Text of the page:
Boxer turned yogi Adam Husler has thousands of yoga teaching hours under his belt and is one of London’s most in-demand instructors. Having made his way to yoga via law school, the boxing ring and the occasional ultramarathon, his fascination with anatomy has translated into a unique form of teaching that focuses on alignment and full-body strength. Find him at Triyoga, Equinox clubs and Surrey Hills Physio, a family owned business tucked away in the grounds of Denbies Wine Estate in the Surrey Hills.
It wasn’t love at first sight. My first intro to yoga came while I was at university in Durham – free sessions were being offered as part of a ‘wellness month’, so I thought I’d give it a go. I wasn’t an immediate convert but realised some of the techniques could help with recovery from my boxing sessions and runs, so I carried on playing around with it in my bedroom a couple of evenings a week. When I finished uni and moved back to Birmingham, outside of work, every moment was spent in the boxing gym and I thought it was probably healthy to spend some time with people that weren’t trying to hit me, so decided a more formal, in-studio yoga practice could be the way to go. Safe to say I’ve never looked back.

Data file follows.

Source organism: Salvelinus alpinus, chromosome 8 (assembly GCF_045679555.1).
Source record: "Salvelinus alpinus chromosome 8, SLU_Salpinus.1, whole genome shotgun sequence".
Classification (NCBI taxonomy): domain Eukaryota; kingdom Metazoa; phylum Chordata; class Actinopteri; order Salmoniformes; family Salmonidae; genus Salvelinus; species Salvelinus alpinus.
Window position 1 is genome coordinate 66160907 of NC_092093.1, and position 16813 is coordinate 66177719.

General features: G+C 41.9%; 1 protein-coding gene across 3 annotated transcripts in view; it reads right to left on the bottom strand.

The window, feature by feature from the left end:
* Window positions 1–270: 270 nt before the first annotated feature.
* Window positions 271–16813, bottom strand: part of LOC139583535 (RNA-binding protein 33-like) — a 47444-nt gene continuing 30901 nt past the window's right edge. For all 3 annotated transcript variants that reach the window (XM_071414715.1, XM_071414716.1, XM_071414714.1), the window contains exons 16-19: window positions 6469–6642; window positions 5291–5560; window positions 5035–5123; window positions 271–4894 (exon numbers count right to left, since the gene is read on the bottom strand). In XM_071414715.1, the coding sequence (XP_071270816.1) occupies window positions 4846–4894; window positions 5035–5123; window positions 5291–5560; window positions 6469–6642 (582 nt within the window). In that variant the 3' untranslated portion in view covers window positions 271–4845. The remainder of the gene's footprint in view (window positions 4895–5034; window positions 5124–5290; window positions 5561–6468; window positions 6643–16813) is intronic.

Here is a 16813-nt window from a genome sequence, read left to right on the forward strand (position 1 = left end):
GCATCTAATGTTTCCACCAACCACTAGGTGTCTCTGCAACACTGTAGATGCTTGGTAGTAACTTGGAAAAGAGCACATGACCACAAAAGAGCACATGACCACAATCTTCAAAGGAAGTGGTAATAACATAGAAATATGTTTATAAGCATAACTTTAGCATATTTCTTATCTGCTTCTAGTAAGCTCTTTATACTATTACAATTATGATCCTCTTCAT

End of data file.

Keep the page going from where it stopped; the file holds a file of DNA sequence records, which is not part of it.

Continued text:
Yoga is the perfect antidote to the physical and mental stresses of modern life. Physically, yoga can help a runner avoid tight legs, a desk worker avoid a hunched posture and an athlete stay open. If you’re in it for the long term, you may experience very significant changes to your way of being and way of interacting with the world. Most people start off with the physical side of yoga as a good access point, but over time shift focus to the philosophical and spiritual.
If you want to get strong, try vinyasa. My view is that yoga is a practice of balance, so from a physical perspective I encourage my students to cultivate both strength and flexibility. There are, however, styles of yoga that will get you significantly stronger faster, such as a vinyasa practice which includes focus on arm balances and handstands. In contrast, a yin or restorative practice will do little for strength building but is wonderful for recovery.